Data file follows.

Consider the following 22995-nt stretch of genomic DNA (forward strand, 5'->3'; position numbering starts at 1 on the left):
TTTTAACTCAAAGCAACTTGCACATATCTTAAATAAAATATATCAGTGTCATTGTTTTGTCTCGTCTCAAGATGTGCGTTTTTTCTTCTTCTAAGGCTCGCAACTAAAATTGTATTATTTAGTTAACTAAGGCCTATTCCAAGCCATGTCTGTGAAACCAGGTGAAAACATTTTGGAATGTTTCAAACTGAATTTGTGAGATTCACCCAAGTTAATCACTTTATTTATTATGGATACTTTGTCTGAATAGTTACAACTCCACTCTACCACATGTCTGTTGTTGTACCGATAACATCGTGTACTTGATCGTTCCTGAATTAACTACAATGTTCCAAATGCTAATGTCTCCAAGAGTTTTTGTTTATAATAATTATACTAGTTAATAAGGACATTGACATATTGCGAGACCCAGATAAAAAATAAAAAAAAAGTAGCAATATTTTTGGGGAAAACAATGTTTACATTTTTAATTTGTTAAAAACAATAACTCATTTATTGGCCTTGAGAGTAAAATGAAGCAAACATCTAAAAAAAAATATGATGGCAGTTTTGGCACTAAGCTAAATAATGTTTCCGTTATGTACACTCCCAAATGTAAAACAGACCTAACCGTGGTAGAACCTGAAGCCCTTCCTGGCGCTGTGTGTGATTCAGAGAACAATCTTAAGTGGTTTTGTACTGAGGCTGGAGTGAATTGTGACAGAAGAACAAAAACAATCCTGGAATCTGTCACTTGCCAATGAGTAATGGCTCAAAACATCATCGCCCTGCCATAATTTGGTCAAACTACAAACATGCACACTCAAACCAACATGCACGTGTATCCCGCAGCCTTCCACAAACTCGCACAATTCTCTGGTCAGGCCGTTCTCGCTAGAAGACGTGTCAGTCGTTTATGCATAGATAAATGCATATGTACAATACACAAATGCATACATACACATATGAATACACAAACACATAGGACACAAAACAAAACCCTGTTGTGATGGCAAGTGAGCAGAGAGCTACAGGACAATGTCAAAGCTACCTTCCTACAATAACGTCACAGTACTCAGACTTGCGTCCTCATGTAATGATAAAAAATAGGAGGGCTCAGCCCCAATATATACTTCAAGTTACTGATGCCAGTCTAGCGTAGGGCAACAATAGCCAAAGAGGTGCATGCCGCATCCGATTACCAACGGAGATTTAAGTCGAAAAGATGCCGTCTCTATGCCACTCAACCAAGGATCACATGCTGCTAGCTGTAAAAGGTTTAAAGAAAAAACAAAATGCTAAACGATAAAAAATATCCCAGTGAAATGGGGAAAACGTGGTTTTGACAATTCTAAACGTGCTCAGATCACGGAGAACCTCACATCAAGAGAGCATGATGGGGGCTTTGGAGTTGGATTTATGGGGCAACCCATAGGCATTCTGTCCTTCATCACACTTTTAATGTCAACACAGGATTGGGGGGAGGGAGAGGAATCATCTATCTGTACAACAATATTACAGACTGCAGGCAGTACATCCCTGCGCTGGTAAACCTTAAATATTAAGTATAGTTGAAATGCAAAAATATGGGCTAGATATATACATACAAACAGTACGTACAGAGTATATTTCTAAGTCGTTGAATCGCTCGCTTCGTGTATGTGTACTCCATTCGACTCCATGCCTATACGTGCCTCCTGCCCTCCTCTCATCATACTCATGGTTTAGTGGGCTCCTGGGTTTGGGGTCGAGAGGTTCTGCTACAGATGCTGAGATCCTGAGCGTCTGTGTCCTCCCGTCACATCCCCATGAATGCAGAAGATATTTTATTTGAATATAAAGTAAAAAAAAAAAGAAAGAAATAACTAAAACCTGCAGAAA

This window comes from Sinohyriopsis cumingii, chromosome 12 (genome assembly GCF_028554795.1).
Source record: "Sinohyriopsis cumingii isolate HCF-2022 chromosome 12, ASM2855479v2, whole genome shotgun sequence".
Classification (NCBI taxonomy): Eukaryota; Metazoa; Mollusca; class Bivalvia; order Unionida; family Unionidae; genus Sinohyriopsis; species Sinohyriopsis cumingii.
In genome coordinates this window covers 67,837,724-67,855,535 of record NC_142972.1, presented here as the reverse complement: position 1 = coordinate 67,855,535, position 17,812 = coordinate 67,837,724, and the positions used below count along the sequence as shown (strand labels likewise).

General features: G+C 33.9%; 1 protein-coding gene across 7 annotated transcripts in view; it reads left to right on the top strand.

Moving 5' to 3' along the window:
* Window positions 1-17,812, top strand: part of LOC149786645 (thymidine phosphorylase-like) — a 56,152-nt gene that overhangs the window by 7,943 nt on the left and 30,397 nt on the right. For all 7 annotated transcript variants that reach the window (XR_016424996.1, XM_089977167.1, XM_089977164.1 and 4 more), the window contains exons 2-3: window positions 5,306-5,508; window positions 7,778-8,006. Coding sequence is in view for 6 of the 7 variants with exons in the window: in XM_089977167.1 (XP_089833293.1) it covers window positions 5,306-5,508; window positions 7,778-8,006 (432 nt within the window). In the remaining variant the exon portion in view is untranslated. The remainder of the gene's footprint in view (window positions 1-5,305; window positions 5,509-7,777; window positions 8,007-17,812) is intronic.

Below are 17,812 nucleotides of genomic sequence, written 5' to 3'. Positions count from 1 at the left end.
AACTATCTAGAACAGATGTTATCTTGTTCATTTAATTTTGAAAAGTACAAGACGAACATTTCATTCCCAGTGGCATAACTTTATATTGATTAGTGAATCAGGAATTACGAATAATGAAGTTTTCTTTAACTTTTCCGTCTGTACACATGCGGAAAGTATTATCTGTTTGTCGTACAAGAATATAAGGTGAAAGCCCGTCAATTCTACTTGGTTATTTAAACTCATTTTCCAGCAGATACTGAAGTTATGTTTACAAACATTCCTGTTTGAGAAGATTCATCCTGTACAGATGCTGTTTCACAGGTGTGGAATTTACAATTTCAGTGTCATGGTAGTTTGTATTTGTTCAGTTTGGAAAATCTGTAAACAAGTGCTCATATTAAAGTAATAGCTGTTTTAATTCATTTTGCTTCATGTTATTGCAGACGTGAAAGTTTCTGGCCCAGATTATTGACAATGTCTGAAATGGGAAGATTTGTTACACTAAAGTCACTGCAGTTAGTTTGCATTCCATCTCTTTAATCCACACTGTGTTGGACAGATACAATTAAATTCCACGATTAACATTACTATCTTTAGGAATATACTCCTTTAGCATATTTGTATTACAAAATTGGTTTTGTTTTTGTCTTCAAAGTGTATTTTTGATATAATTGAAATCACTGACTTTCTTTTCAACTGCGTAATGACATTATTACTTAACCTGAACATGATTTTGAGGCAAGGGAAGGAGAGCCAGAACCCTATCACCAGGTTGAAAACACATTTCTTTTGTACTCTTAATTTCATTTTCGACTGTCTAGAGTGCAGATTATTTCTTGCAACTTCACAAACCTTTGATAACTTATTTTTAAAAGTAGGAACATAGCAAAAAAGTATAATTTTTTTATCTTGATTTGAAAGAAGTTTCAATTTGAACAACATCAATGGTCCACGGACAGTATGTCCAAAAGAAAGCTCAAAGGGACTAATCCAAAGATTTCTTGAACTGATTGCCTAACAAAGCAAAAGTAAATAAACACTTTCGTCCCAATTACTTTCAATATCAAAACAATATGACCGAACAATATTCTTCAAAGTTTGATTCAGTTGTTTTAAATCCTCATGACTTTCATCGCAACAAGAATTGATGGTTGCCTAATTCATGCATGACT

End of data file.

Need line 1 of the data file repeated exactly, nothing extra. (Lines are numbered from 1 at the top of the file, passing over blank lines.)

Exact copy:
Consider the following 22995-nt stretch of genomic DNA (forward strand, 5'->3'; position numbering starts at 1 on the left):